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Monday, 24 December 2012

A Christmas Gift.

It's a bit cheesy, since it was written for a rather old-fashioned women's magazine, but, what the hell? It's Christmas: enjoy a cosy tale from me, with my best wishes for the season.

A Display of Love

‘But, what’s it all for, Dave?’
‘What’s it all for? What’s it all for? Isn’t it obvious, love? I’m not having that moron next door outdoing me again.’
‘Does it matter?’
‘Of course it matters, Shirl. Look, he got a first for his marrows, a second for his carrots and then, to cap it all, they give him a commendation for that lousy holiday snap he called a landscape. I tell you, Shirl, that so-and-so knows someone. Else he knows where the skeletons are hidden.’
‘That was all last summer. What’s it got to do with Christmas?’
‘Well, we all know what Christmas means to him, don’t we?’
‘You’re obsessed, do you know that? I just want this Christmas to be normal, Dave. Like everyone else’s. I’m fed up of the time, trouble and cost we put into decorating the outside. Stuff I only get to see when I’m coming home or leaving. Why can’t we do the inside this year?’
‘No one sees the inside, Shirl. What’s the point of that?’
‘I see it. You see it. The kids and grandkids see it. No, Dave; I’ve had enough of this stupid competition. I want my Christmas back.’
Her stance said she was serious and, even if he’d had his back to her, the tone of her voice made her feelings clear. And when Shirl meant it, you’d better do as she expected. He looked at the collection of lights, blow-up figures, plastic lawn decorations and flashing signs he’d gathered over the years and felt a small pang of disappointment. But Shirl had a point. He’d spent good money, too much time and far too much effort on the whole project. Why, he wondered, hadn’t she said before it got almost out of hand? What was it all for, she’d wanted to know. And he knew the answer. It was pathetic, really. To outdo his show-off neighbour. Hell, he didn’t even like the man. Why was he so intent on competing with him?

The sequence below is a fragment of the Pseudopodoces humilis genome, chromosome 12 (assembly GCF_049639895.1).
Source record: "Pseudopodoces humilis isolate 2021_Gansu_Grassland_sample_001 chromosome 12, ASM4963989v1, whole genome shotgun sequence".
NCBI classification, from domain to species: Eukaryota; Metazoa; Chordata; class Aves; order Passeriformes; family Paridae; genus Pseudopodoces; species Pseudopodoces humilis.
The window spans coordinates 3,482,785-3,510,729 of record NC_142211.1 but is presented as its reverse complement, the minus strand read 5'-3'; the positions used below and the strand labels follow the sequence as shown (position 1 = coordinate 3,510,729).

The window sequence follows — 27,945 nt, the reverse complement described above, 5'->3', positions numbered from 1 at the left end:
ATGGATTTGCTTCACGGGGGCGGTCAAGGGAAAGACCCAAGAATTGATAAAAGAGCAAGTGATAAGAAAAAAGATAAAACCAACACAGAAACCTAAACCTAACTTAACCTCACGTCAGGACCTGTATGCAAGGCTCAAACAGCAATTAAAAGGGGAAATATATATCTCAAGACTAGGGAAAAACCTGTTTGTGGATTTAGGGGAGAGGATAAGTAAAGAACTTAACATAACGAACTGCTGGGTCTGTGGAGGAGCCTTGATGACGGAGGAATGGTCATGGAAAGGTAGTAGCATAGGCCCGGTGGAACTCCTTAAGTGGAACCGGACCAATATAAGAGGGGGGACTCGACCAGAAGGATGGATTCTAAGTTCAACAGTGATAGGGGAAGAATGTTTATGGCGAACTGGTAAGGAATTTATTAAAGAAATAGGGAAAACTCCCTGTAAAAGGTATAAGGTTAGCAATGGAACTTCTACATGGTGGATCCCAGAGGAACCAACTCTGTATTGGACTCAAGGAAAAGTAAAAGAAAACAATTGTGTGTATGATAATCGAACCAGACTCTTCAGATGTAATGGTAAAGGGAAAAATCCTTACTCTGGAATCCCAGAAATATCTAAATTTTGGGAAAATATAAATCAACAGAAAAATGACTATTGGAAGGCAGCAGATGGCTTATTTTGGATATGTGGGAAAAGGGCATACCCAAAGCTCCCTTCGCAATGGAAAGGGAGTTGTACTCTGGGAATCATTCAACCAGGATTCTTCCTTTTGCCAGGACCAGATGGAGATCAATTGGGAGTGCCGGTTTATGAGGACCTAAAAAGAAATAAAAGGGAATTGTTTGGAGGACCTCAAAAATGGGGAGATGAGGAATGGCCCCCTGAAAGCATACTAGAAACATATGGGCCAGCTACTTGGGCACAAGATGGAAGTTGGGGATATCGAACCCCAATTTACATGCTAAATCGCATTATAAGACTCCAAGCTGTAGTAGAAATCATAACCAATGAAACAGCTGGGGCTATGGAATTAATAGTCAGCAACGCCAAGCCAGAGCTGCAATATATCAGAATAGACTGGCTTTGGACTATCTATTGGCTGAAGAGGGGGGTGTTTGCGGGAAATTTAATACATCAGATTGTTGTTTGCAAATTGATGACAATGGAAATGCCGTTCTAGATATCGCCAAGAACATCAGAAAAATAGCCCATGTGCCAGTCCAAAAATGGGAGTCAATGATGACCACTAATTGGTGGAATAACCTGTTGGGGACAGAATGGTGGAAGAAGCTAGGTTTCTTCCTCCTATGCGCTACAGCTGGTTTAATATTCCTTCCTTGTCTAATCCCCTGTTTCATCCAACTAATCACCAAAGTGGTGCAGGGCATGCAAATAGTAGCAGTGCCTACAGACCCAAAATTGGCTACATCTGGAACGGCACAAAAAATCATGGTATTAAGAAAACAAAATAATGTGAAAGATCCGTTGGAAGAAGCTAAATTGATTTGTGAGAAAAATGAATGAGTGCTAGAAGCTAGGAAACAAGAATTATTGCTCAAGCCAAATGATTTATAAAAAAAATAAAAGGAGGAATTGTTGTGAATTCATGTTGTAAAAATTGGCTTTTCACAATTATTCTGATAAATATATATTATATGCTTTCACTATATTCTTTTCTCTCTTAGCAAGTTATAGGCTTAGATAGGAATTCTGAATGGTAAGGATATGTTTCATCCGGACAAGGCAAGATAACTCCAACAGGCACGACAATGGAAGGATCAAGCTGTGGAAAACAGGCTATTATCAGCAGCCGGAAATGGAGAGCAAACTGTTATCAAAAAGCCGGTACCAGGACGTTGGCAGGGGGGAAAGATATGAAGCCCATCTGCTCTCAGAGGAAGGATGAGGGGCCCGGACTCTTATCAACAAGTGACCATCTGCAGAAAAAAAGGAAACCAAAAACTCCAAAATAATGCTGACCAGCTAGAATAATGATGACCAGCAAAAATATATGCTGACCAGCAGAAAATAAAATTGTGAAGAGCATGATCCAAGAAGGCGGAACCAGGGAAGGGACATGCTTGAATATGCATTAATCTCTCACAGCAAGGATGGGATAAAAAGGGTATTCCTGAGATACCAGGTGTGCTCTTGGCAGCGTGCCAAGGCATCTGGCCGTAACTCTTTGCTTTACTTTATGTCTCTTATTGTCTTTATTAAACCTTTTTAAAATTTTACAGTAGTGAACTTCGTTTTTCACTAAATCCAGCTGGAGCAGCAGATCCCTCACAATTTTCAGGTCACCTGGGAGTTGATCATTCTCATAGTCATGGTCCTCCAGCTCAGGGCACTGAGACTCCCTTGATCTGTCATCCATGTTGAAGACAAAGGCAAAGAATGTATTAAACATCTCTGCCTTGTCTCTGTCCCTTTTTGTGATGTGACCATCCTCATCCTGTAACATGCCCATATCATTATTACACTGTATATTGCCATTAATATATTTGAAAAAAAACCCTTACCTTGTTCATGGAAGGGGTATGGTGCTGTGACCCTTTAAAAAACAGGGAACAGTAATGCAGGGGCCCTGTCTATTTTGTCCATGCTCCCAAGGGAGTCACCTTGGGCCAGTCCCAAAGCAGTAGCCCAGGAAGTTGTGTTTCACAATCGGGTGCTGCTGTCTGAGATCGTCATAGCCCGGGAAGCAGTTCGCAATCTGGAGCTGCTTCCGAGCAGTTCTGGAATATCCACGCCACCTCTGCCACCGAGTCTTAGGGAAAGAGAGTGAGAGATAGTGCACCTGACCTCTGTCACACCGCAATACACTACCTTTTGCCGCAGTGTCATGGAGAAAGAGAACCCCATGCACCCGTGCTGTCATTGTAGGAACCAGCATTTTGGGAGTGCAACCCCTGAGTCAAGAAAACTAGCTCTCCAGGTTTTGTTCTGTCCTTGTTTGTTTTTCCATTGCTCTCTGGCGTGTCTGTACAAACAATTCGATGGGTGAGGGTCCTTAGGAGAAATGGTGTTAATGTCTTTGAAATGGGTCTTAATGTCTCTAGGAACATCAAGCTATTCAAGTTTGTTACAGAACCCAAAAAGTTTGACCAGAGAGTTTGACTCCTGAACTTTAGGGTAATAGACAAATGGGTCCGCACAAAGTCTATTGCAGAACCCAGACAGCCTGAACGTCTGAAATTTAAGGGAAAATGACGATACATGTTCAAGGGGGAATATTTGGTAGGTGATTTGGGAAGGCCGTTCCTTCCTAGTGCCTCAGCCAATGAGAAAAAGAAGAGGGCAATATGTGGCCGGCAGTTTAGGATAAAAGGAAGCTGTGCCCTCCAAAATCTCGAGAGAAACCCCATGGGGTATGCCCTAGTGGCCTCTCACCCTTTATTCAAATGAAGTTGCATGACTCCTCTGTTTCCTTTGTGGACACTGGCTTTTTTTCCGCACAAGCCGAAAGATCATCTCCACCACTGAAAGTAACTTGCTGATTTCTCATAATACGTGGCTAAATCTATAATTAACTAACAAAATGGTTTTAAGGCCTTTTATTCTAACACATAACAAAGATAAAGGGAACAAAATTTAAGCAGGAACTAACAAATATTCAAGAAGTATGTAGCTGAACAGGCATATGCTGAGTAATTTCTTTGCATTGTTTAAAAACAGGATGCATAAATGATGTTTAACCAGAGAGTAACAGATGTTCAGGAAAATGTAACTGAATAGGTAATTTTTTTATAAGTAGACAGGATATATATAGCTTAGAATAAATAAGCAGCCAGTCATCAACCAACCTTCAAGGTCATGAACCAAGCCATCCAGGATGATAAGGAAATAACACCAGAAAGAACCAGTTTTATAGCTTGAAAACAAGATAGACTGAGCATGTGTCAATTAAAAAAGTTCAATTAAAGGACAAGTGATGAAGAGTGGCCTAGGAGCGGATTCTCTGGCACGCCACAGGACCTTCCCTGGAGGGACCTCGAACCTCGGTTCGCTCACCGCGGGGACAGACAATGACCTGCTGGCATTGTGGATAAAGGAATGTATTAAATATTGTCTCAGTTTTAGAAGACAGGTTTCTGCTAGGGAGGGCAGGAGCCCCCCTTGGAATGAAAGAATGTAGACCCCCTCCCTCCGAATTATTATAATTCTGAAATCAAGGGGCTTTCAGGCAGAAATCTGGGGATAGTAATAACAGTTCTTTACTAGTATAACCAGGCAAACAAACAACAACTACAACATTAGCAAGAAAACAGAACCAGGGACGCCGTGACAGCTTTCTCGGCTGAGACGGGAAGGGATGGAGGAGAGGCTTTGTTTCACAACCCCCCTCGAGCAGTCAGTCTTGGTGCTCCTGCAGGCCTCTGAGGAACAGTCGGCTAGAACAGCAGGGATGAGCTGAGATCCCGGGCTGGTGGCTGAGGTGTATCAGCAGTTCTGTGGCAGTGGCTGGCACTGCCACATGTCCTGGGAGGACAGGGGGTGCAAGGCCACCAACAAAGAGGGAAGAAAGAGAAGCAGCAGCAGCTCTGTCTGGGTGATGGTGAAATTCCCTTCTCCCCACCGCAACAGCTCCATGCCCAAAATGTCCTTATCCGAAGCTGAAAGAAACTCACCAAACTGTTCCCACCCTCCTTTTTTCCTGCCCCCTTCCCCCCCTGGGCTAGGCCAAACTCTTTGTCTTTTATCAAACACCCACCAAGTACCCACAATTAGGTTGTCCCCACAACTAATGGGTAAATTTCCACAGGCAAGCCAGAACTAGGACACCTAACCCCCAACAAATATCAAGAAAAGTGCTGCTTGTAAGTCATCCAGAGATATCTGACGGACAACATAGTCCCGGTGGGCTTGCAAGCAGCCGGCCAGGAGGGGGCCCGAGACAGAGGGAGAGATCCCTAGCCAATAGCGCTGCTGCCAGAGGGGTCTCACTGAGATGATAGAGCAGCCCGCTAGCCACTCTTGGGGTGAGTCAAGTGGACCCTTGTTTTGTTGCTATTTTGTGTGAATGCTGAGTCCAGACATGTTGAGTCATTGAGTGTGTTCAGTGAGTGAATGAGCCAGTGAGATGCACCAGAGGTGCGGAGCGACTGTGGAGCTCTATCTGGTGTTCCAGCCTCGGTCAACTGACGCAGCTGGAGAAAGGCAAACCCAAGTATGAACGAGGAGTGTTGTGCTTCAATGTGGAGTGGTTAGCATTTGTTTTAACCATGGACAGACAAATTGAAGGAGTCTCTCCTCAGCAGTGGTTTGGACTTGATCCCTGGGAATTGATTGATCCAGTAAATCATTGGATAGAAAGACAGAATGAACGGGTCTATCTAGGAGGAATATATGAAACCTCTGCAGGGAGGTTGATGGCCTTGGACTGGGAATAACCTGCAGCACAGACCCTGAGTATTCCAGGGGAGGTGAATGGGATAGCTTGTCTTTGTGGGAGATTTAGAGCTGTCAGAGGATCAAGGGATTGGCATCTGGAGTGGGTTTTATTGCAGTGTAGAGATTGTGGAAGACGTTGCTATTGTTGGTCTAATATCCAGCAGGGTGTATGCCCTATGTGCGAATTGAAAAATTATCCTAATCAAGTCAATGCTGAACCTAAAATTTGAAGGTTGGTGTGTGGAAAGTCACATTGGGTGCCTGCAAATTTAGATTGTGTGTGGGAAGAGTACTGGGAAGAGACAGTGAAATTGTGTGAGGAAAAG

He looked out of the window and saw Bob fixing the first lights to the cherry tree in his front garden. He felt an urge to go out there and start on his own display, a slight urge to make this year’s display a sight the whole village would come round to view. But, really, he knew the motivation was just to do something better than Bob and be recognised for that for once. Bob always got the prizes, never Dave. Prizes. Prizes?
‘You know, Shirl, who cares about the odd silver cup, a certificate signed by the Vicar? I mean, what’s it mean, after all?’
Shirley, unexpectedly, embraced him. ‘Thanks, Dave. I appreciate it. I know it’s hard for you to give it up after all this time. But I’m proud of you. I don’t need awards and certificates to tell me how good you are at all sorts of things. And they never give prizes for the things that really matter anyway.’
He saw that look in her eye, knew what she meant and abandoned the pile of decorations for a while. He’d decide what to do with them later. Probably return them to the loft, for now, anyway.
He still had a spring in his step when he returned home from work the next day. He parked up outside as usual and noticed Bob back at it next door.